season, so that clearing and plowing could have been done while the land
was still moist at the beginning of the dry season. This, with repeated
tillage during the dry season, would have put the land in good condition,
and would have saved much hand labor incident to clearing and prepar-
ing, while the soil was saturated with water in the months of heaviest
rainfall. It also would have reduced the weed and grass growth fol-
lowing planting and would have lessened the cost of the care of the
In the planting of the seed, several methods were tried. In some
trials the seed was planted in the nursery rows a quarter of an inch or
more in the mud, for all the soil was mud during most of the planting.
Other seeds were placed shallow. Still others were put very close
together in carefully prepared seed beds to await germination. Some
of these were moved to the nursery row as soon as the first evidence of
germination appeared. Some seeds were merely scattered on the top
of the soil, which had been shaved with a machete, after which they
were covered light with grass to give shade and retain uniformity of
moisture between showers.
It would appear that the best and most economical results may be
obtained by placing the seed in its nursery position and pressing it
slightly into the soil, but avoiding complete covering. If the rains are
not continuous and the sunshine appears it is desirable to cover the
nursery bed very lightly with dead grass that has been cut before seeding.
Part of the nursery was planted on a rather steep hillside, and another
portion in the low and very wet lands. Parts of this was completely
inundated several times. Although ample overhead irrigation was ap-
plied to all parts of the nursery during the dry season beginning in
December and continuing as necessary until May, the strongest growth
of plants at the time of this writing (July 1935) is on the low wet land.
It will be instructive to observe what may be the effect of further
inundations which may occur during the present rainy season when the
plants may be six to ten feet high.
The young seedling Hevea trees reveal quite wide variations in foliage
characteristics, as well as in growth, and it would doubtless be easy to
segregate several distinct types which, in turn, may be closely related to
productivity and to disease resistance.
Plate 1, figure i, shows a close view of a seven-months-old seedling of
Hevea braziliensis. Note the rapidity of growth which is nearly one

foot per month from the date of planting the seed. Plate II, figure I,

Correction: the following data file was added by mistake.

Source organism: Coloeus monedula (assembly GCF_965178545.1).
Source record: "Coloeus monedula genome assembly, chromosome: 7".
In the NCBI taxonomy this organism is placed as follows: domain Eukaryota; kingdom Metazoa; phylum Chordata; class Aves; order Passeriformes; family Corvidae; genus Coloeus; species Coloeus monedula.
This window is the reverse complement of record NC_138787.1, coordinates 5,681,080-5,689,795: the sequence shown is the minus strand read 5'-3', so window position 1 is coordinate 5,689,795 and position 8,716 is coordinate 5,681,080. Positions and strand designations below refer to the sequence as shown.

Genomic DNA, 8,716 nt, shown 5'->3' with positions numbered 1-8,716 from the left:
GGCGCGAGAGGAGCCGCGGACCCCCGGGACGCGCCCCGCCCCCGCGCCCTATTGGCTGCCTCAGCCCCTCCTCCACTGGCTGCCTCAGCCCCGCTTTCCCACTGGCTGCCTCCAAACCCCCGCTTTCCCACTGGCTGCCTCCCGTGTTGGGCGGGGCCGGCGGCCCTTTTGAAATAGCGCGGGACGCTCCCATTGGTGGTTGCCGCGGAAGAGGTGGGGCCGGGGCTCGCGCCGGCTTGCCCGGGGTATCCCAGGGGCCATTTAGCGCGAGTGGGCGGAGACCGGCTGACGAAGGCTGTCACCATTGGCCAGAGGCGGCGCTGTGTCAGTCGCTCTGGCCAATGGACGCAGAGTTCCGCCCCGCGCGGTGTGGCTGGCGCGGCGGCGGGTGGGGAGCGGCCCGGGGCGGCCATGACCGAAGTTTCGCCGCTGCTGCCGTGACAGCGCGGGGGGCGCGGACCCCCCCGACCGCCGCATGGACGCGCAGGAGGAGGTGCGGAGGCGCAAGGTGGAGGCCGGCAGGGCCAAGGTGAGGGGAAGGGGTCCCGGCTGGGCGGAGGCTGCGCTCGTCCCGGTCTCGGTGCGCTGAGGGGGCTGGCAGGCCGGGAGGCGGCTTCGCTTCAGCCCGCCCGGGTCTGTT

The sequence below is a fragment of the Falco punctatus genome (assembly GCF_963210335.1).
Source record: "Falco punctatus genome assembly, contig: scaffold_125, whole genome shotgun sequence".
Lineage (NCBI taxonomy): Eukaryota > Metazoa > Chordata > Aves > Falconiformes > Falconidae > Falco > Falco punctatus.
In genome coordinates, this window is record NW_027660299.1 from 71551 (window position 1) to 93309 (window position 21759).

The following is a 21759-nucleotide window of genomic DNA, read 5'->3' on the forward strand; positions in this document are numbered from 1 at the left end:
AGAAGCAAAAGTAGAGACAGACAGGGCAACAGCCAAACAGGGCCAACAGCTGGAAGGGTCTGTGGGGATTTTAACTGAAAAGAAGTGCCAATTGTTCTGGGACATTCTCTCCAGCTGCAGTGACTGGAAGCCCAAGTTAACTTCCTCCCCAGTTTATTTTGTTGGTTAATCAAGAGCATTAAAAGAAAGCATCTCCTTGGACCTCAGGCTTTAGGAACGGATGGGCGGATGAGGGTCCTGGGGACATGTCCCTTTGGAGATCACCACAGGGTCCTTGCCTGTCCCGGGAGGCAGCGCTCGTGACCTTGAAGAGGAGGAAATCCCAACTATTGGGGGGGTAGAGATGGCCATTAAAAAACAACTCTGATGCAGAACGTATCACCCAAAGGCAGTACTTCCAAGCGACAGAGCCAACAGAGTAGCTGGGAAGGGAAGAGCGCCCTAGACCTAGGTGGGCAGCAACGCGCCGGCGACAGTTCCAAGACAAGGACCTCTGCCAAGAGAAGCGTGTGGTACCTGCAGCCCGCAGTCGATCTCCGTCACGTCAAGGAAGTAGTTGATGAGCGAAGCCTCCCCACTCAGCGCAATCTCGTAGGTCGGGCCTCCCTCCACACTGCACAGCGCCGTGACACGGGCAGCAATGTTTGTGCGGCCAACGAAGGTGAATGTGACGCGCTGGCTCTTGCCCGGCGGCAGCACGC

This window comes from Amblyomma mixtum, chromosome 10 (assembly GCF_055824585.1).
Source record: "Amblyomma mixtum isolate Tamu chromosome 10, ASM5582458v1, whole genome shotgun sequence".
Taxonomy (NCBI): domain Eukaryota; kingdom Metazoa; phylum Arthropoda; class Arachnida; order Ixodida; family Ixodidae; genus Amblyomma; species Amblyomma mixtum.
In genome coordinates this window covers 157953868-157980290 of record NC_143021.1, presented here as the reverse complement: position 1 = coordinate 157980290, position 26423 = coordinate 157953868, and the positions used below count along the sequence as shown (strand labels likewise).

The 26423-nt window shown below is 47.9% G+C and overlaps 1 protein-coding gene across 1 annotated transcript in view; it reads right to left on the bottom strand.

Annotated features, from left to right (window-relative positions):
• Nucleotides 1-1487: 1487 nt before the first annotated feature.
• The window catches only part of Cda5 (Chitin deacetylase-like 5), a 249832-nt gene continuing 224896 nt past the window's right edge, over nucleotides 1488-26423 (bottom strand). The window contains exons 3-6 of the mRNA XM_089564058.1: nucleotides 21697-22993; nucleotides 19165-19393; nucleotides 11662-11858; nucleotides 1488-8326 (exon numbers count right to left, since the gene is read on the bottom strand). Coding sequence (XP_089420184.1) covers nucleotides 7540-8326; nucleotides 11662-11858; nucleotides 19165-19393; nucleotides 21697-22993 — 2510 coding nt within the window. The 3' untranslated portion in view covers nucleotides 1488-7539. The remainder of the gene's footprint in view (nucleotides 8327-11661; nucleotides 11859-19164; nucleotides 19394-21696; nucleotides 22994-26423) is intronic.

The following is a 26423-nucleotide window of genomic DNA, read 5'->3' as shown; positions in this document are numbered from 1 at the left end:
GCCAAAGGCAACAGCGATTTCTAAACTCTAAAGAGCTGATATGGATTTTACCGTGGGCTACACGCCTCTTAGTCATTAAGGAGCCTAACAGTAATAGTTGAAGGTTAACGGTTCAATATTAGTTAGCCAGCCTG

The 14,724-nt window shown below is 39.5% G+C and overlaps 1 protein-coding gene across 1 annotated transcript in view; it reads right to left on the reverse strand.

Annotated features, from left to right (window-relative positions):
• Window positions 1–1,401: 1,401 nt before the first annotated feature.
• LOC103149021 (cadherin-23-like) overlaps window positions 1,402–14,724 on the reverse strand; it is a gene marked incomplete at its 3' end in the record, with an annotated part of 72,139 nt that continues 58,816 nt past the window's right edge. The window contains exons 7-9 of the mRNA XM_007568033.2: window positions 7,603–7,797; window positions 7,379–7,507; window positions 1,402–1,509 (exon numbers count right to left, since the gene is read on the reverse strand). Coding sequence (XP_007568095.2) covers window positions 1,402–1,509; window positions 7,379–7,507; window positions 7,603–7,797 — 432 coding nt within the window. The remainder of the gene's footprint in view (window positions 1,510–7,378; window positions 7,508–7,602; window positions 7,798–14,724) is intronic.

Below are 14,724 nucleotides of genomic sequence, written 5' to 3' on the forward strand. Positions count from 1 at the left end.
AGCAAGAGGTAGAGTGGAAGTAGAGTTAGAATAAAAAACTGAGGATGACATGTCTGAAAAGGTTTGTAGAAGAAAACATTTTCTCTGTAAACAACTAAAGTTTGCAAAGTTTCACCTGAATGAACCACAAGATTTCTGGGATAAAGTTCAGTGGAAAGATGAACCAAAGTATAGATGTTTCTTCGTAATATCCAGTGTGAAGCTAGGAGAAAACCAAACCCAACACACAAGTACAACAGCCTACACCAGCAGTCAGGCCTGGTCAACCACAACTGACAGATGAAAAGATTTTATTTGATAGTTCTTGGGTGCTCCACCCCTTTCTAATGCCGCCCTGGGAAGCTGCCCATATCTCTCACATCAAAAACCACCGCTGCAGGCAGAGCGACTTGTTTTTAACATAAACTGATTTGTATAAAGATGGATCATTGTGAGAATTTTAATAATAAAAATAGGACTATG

shows the seedlings of the same species growing in a well-prepared seed-
bed. Figure 2 shows seedlings in a seed-bed which had no preparation
except the shaving of the soil with a machete. There is but little
difference in growth.


In the introduction of tropical plants, probably no class of these
plants has been receiving more attention in recent years than those that
promise usefulness in the manufacture of insecticides. The demand is
increasing for insecticides that are highly effective in insect control, but
comparatively harmless to man and the domestic animals. This de-
mand comes in part from the need of protecting fruits from insects by
the use of adhesive sprays. If these are arsenical or otherwise poisonous
to man, they must be removed for safety and to comply with marketing
regulations. This adds considerably to the expense of marketing and
always involves the hazard that the residue may exceed in arsenical
content the minimum allowed under the law. A substance known as
rotenone, which is found in sont plants, is a very deadly poison to
insects, but comparatively innocuous to man and domestic animals,
at least in any ordinary quantities that might be needed in an insecti-
cide. Rotenone sprays and dusts are rapidly increasing in popularity
in insect control.
A considerable number of rotenone-yielding plants have been found
and active explorations to discover others are now in progress. The
United States Department of Agriculture is especially active in this
The Experiment Gardens introduced seed of Derris elliptica in Decem-
ber 1930 from our correspondent, the Botanic Gardens in Buitenzorg,
Java. This species is one of the most important. The plants produced
from this seed have made very good growth and cuttings have been sent
to several of our exchange correspondents. They strike root quite
readily and are not difficult to transport. Dr. Otis W. Barrett, formerly
engaged in horticultural work for The Panama Canal, has recently passed
this way en route to the Island of Dominica, where he will receive and
care for a large number of rotenone-yielding plants of various kinds
from the United States Department of Agriculture. The Experiment
Gardens were able to provide Dr. Barrett's experiments with a consider-
able number of cuttings of Derris elliptica.
As Dr. Barrett has recently been making a special study of the rote-
none situation and the market for the same, he was invited to present a


FIGURE 1.-Seedlings of Hevea brasiliensi. Fight months alter planting on a wel -prepared seed bed.
The hand on the measuring rod is six feet from the ground.

FIGI RE 2. Sc dIng oi Ieveaj bja1siins, in seetted Ihh Ir li tI IhII,- pr ,IfI 1k

p: 11 .,